Why not stick with this call? Shareholders of LINE have been waiting for a resolution on this merger and investigation into the company's practices since late spring. Furthermore, the LINE has offered few statements or updates on the process, relatively, and this has kept investors on edge. There was hope that the shareholder meeting could being some clarity, but alas, there was nothing really new offered up. While LINE and BRY are working diligently to get the deal closed, and I would argue, it critical to LINE's long-term growth, it is unclear if the deal will close. From the looks of things, the best-case scenario is that regulatory bodies approve the merger with a number of terms and conditions that must be met before the deal closes. This could delay the ultimate merger several quarters if not years depending on the extent of said conditions. With each day there is no clarity on whether there will be a resolution, shareholders are growing more antsy. One financial manager that follows my work recently contacted me after my bullish LINE article to inform me he had released 60% of a position in LINE held since 2009 at $15, and planned to release the remaining shares on the next pop. This was a prime reason I reconsidered reasons to sell in the short term. If this deal falls through, shares will plummet. Cramer thinks it is too low to sell, but I think shares can easily see $20.00 before they see $30.00, in the short term, because aside from the regulatory risk and the poor macro environment, the company has had its own operational issues.
On August 8th, LINE reported its Q2 2013 results. For the quarter, LINE posted revenues of $838.8M, up 5% from the $800.6M last year. Adjusted EBITDA, which is a non-GAAP metric often used in the MLP sector, came in at $362M, up 14% from $319.0 last year. This seemed like a good start to the report. However, distributable cash flow, which is simply adjusted EBITDA minus interest expense and maintenance capital expenditures, came in at $152M, up from $139.5M last year. On a per unit basis, DCF declined to only $0.65, down from $0.70 per unit last year. Thus, LINE's DCF coverage ratio was only 0.89X in the quarter. This resulted in distributions paid to shareholders exceeding DCF by over $18M in the quarter, compared to a $5M shortfall last year. In 2013, Linn Energy's coverage ratio has now averaged about 0.88X. This is clearly not a sustainable trend. In dollar terms, this means LINE has paid out nearly $50M more in distributions than it has received in DCF. For the past six quarters, LINE's coverage ratio has been all over the map but has definitely trended downwards in the last few quarters. Simply put, the company cannot afford to keep paying out in excess of its cash flow for distribution purchases. Much of the issues impacting the ability to pay dividends (because revenues/earnings impacted) are operational in nature.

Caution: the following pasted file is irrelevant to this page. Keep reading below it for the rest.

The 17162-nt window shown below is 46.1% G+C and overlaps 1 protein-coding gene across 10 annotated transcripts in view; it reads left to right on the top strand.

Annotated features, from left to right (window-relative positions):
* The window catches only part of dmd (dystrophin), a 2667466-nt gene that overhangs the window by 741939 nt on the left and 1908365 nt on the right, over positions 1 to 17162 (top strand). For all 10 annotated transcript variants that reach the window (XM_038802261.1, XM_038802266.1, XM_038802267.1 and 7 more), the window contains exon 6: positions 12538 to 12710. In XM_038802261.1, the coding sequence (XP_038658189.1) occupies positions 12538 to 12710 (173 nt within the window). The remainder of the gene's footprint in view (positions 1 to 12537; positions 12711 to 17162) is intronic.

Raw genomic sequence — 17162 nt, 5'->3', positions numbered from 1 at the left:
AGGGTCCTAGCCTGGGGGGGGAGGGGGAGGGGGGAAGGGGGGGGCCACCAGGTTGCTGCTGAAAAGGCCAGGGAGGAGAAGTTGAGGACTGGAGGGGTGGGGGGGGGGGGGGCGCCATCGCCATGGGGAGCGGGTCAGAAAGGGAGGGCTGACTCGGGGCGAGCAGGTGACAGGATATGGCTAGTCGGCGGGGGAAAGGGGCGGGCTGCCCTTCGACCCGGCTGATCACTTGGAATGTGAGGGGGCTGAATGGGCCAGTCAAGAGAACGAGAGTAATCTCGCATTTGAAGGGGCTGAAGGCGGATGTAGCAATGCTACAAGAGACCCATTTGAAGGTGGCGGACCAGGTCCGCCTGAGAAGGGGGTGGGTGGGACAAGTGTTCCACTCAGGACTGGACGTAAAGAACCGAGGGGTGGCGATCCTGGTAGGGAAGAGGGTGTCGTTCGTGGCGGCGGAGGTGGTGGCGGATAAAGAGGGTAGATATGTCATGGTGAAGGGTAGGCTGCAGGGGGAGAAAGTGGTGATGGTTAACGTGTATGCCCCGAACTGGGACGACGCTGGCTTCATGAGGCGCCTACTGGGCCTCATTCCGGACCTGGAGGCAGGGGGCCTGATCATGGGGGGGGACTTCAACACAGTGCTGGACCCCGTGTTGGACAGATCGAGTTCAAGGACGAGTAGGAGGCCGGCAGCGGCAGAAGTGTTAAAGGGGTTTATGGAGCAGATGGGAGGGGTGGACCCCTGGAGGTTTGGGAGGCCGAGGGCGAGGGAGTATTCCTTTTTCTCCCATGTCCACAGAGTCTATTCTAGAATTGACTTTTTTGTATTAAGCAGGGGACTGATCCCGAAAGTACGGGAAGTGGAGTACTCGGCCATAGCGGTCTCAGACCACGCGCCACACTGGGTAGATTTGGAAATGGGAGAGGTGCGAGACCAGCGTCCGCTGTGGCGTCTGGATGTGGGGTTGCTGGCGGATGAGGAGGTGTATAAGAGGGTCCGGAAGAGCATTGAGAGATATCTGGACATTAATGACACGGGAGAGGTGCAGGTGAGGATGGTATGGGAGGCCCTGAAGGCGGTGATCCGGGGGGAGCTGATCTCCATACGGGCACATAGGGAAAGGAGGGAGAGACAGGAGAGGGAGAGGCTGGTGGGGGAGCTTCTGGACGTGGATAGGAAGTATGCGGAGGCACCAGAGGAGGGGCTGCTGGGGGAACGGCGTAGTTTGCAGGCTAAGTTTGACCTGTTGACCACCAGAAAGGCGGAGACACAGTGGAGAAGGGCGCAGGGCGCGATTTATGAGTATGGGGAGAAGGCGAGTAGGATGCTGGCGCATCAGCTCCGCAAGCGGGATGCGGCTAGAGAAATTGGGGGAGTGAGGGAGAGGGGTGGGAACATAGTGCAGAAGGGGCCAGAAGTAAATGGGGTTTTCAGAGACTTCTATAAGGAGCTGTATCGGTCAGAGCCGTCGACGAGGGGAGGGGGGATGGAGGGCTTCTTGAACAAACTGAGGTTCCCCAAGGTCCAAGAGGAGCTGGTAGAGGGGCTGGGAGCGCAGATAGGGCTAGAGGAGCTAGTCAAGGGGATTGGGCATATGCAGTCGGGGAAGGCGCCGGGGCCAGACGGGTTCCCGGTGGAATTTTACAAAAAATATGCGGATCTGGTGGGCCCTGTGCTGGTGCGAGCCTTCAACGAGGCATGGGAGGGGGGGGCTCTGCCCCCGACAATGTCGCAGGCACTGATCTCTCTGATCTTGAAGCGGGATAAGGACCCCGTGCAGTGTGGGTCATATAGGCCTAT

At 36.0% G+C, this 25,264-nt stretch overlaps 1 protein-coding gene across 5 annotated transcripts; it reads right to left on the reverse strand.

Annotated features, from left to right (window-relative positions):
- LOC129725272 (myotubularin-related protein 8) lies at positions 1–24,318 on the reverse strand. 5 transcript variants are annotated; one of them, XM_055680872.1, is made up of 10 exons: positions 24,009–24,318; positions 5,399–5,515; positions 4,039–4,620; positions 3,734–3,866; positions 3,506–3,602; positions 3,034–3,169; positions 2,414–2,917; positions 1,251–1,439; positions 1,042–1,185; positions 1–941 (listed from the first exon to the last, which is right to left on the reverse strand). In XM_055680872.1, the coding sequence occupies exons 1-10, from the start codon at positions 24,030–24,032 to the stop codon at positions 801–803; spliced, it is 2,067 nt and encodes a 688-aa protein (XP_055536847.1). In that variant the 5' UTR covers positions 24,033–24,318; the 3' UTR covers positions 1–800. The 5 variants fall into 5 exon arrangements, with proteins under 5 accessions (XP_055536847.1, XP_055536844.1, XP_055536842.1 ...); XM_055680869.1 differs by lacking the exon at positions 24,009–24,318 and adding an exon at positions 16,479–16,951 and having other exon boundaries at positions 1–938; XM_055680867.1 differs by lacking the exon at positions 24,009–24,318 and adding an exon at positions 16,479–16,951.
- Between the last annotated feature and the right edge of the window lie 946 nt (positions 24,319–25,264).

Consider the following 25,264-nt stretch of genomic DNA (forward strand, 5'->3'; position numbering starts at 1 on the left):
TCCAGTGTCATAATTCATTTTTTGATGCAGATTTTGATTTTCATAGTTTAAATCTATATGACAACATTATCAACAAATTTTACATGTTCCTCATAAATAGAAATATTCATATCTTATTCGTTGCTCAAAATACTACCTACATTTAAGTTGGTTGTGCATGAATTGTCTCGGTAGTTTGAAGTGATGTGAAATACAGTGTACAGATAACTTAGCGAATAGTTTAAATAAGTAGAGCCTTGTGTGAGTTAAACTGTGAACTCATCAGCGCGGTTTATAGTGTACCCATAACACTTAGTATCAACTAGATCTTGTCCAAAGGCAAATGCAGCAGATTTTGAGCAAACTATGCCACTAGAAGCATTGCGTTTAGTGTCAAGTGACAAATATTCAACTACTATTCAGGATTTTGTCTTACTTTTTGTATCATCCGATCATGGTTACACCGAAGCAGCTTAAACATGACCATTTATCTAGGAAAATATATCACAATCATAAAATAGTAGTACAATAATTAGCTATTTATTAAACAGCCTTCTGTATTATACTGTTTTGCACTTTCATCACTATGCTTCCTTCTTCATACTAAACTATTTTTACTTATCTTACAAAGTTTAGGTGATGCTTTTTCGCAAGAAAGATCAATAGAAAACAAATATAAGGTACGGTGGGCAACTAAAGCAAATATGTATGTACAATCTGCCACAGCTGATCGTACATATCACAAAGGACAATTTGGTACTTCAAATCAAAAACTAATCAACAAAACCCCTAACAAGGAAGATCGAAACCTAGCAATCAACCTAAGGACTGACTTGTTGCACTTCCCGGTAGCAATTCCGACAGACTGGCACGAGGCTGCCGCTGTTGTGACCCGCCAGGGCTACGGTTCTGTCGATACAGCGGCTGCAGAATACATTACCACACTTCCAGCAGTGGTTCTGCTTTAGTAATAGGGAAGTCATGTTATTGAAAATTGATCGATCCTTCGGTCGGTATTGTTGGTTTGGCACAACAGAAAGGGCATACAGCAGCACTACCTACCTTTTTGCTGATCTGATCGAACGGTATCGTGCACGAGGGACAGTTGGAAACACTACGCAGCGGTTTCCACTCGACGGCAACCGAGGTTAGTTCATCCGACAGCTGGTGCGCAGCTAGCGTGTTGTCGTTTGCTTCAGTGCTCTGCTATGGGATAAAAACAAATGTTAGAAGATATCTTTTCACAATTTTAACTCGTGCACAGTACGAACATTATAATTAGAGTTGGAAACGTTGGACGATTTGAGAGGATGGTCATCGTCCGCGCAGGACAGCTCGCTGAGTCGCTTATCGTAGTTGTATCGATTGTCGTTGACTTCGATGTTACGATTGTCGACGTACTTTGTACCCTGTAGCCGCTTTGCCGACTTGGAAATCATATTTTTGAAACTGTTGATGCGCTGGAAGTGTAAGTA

Several operational issues led to poor results in Q2, which must be overcome in order for the company to be a clear buy once again. In fact, until the operational issues are resolved, LINE remains a short-term sell. In the second quarter LINE reported production volumes of ~780 MMCFE/D, up 24% from 630 MMCFE/D during the comparable quarter last year. However, this reported production was well below guidance and even below Q1 2013 levels. Furthermore, LINE discussed that several of its capital projects, especially its Jonah Field, were impacted by ethane rejection, due to the bottom barrel prices of ethane. In fact, this ethane rejection resulted in a 1% decline in quarterly production. While I have highlighted that LINE is attempting to expand in the Permian Basin, there were infrastructure issues here in Q2 as well as poor performance in one of its larger Texas oil fields. Do note that Linn Energy mentioned that its current production levels have improved. If ethane prices trend lower, ethane rejection will have a serious impact on Linn Energy's Q3 and Q4 2013 production levels.
Speaking about the issues, Mark E. Ellis, Chairman, President and Chief Executive Officer said:
"LINN has experienced a challenging start to the year as lower than expected returns from our capital program coupled with historically low NGL prices have weighed on year-to-date results"
Clearly, management is aware of the problems, so that is a plus. Looking at the overall situation, the stock will remain under pressure until these issues are resolved. Thus, the share prices could be heading lower. I strongly disagree with Cramer. Shares aren't too low to sell. They can always go lower, and in the case of LINE, there are a lot of catalysts that could send shares lower. However, these same catalysts could send shares higher. They are not simply a "hold." I believe shares are a short-term sell, long-term buy, provided we get favorable answers to the following key questions.
The key questions looking ahead are 1) can the company improve production numbers for the remainder of 2013? 2) What will the results of the informal inquiries reveal? 3) Will the merger with BRY be approved and if so what will the required terms and condition be in order for final approval? The answers to these pivotal questions will determine the movement of LINE's shares. For now, I think taking some cash off the table is warranted, and look to redeploy funds at a more favorable time for the stock.
Disclosure: I have no positions in any stocks mentioned, and no plans to initiate any positions within the next 72 hours. I wrote this article myself, and it expresses my own opinions. I am not receiving compensation for it (other than from Seeking Alpha). I have no business relationship with any company whose stock is mentioned in this article.